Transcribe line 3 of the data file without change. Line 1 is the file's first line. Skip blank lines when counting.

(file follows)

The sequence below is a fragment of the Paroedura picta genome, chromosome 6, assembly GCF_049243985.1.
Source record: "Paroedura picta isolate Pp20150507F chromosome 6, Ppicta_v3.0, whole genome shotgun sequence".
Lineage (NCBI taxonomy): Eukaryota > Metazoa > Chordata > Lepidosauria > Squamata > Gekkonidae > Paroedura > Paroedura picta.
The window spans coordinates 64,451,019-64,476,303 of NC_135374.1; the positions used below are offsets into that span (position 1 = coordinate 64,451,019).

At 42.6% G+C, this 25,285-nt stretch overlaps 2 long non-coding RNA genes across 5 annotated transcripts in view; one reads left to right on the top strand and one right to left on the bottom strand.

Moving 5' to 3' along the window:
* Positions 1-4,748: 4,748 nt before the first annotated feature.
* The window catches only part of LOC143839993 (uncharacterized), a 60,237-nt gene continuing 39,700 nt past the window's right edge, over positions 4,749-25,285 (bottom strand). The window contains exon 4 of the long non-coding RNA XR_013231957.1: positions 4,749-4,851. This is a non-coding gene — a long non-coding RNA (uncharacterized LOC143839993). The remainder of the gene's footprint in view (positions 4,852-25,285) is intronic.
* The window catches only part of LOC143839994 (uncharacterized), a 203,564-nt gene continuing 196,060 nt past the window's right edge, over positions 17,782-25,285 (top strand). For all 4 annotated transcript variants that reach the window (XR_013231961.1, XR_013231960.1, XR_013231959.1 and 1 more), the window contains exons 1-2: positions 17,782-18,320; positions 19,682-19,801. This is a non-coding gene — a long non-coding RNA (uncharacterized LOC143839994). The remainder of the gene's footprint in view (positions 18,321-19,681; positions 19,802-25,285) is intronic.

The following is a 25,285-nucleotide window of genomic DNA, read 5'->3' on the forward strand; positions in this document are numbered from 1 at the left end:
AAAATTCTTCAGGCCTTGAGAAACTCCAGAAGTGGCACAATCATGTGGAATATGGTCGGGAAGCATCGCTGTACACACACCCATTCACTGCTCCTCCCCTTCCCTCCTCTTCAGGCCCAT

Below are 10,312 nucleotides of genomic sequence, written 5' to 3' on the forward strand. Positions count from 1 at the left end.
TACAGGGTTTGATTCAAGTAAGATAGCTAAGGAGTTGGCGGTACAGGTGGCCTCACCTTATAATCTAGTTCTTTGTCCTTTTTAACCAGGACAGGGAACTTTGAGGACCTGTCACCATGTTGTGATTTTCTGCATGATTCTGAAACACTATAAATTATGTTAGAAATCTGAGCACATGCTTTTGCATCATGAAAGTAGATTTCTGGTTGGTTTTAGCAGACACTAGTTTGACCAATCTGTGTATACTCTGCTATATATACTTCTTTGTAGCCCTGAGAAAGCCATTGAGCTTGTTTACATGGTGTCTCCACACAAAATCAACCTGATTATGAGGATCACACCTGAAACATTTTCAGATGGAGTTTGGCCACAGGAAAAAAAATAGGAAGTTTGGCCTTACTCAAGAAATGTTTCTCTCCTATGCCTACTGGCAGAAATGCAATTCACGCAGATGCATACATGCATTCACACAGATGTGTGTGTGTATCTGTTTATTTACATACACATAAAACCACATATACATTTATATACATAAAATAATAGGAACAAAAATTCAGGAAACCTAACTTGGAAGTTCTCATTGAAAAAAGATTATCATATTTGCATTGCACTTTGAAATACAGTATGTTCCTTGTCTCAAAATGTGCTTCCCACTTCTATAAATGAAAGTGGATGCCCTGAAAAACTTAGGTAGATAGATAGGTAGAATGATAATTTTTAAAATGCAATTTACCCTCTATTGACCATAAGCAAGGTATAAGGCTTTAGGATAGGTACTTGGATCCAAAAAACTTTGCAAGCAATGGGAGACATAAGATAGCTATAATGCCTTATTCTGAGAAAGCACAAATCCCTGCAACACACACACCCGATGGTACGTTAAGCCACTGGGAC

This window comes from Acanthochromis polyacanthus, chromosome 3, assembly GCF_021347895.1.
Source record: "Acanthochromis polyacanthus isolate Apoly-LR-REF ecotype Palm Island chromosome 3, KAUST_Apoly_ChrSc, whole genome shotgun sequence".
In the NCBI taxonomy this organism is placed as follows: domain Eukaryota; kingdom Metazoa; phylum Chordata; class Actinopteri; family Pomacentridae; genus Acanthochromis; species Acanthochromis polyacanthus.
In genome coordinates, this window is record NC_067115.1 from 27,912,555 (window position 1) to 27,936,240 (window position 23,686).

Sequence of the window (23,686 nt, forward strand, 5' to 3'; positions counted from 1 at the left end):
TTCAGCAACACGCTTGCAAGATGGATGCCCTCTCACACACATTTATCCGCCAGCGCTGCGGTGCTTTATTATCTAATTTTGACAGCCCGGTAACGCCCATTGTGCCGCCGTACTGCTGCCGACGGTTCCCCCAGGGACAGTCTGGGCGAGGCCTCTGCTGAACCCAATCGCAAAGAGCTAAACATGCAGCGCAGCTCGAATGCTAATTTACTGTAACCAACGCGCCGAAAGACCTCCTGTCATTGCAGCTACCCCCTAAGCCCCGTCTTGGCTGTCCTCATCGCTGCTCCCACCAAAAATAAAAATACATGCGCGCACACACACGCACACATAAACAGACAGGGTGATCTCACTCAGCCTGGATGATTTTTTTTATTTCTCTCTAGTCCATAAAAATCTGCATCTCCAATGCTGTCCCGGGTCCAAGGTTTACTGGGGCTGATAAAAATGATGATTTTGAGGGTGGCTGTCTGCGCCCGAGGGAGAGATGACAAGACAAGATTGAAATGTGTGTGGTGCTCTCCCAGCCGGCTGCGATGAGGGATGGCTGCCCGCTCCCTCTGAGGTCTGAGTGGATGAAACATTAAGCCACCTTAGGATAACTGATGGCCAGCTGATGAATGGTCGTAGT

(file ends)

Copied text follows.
Lineage (NCBI taxonomy): Eukaryota > Metazoa > Chordata > Lepidosauria > Squamata > Gekkonidae > Paroedura > Paroedura picta.